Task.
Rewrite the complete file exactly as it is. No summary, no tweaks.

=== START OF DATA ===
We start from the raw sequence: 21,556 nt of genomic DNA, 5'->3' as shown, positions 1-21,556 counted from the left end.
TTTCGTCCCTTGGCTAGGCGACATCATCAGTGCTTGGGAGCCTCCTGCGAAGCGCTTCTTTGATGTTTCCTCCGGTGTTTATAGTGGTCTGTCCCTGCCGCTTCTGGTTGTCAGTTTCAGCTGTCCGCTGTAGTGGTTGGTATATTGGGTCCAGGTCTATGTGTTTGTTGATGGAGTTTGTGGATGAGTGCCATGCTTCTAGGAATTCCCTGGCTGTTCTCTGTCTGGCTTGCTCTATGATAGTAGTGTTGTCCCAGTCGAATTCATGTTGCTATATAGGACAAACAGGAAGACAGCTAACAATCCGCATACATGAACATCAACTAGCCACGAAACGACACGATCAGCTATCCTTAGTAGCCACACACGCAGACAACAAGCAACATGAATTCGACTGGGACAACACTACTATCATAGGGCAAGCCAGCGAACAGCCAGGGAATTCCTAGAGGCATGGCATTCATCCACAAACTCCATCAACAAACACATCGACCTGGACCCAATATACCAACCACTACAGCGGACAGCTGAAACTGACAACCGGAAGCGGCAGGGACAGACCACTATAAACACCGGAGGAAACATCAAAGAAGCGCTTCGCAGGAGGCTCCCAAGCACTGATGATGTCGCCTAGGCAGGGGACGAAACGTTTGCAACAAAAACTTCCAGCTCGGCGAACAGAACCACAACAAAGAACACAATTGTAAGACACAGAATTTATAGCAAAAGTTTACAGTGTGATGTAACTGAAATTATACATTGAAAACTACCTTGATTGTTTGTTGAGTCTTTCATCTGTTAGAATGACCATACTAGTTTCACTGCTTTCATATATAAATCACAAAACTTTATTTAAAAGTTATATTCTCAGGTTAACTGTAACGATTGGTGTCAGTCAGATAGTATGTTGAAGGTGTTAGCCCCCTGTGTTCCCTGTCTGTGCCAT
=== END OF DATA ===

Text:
We start from the raw sequence: 21,556 nt of genomic DNA, 5'->3' as shown, positions 1-21,556 counted from the left end.
TTTCGTCCCTTGGCTAGGCGACATCATCAGTGCTTGGGAGCCTCCTGCGAAGCGCTTCTTTGATGTTTCCTCCGGTGTTTATAGTGGTCTGTCCCTGCCGCTTCTGGTTGTCAGTTTCAGCTGTCCGCTGTAGTGGTTGGTATATTGGGTCCAGGTCTATGTGTTTGTTGATGGAGTTTGTGGATGAGTGCCATGCTTCTAGGAATTCCCTGGCTGTTCTCTGTCTGGCTTGCTCTATGATAGTAGTGTTGTCCCAGTCGAATTCATGTTGCTATATAGGACAAACAGGAAGACAGCTAACAATCCGCATACATGAACATCAACTAGCCACGAAACGACACGATCAGCTATCCTTAGTAGCCACACACGCAGACAACAAGCAACATGAATTCGACTGGGACAACACTACTATCATAGGGCAAGCCAGCGAACAGCCAGGGAATTCCTAGAGGCATGGCATTCATCCACAAACTCCATCAACAAACACATCGACCTGGACCCAATATACCAACCACTACAGCGGACAGCTGAAACTGACAACCGGAAGCGGCAGGGACAGACCACTATAAACACCGGAGGAAACATCAAAGAAGCGCTTCGCAGGAGGCTCCCAAGCACTGATGATGTCGCCTAGGCAGGGGACGAAACGTTTGCAACAAAAACTTCCAGCTCGGCGAACAGAACCACAACAAAGAACACAATTGTAAGACACAGAATTTATAGCAAAAGTTTACAGTGTGATGTAACTGAAATTATACATTGAAAACTACCTTGATTGTTTGTTGAGTCTTTCATCTGTTAGAATGACCATACTAGTTTCACTGCTTTCATATATAAATCACAAAACTTTATTTAAAAGTTATATTCTCAGGTTAACTGTAACGATTGGTGTCAGTCAGATAGTATGTTGAAGGTGTTAGCCCCCTGTGTTCCCTGTCTGTGCCAT